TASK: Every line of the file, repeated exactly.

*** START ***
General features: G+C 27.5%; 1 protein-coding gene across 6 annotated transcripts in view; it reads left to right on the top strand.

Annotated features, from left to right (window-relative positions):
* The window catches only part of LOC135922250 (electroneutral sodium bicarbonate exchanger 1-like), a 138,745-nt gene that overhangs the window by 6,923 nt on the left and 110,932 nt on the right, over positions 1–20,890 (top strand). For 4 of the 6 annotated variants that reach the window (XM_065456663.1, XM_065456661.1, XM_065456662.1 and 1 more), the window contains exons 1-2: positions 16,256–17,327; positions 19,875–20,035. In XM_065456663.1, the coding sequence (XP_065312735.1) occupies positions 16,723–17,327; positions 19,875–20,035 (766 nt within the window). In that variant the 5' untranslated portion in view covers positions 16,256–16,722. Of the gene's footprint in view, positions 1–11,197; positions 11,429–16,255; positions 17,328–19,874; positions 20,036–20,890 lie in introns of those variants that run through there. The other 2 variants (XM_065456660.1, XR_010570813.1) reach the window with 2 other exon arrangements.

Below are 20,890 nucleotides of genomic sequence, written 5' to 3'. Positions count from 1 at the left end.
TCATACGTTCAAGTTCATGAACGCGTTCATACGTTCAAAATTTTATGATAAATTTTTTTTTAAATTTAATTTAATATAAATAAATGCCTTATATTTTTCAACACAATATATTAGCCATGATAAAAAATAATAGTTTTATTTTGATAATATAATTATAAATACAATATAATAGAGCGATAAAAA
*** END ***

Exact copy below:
General features: G+C 27.5%; 1 protein-coding gene across 6 annotated transcripts in view; it reads left to right on the top strand.

Annotated features, from left to right (window-relative positions):
* The window catches only part of LOC135922250 (electroneutral sodium bicarbonate exchanger 1-like), a 138,745-nt gene that overhangs the window by 6,923 nt on the left and 110,932 nt on the right, over positions 1–20,890 (top strand). For 4 of the 6 annotated variants that reach the window (XM_065456663.1, XM_065456661.1, XM_065456662.1 and 1 more), the window contains exons 1-2: positions 16,256–17,327; positions 19,875–20,035. In XM_065456663.1, the coding sequence (XP_065312735.1) occupies positions 16,723–17,327; positions 19,875–20,035 (766 nt within the window). In that variant the 5' untranslated portion in view covers positions 16,256–16,722. Of the gene's footprint in view, positions 1–11,197; positions 11,429–16,255; positions 17,328–19,874; positions 20,036–20,890 lie in introns of those variants that run through there. The other 2 variants (XM_065456660.1, XR_010570813.1) reach the window with 2 other exon arrangements.

Below are 20,890 nucleotides of genomic sequence, written 5' to 3'. Positions count from 1 at the left end.
TCATACGTTCAAGTTCATGAACGCGTTCATACGTTCAAAATTTTATGATAAATTTTTTTTTAAATTTAATTTAATATAAATAAATGCCTTATATTTTTCAACACAATATATTAGCCATGATAAAAAATAATAGTTTTATTTTGATAATATAATTATAAATACAATATAATAGAGCGATAAAAA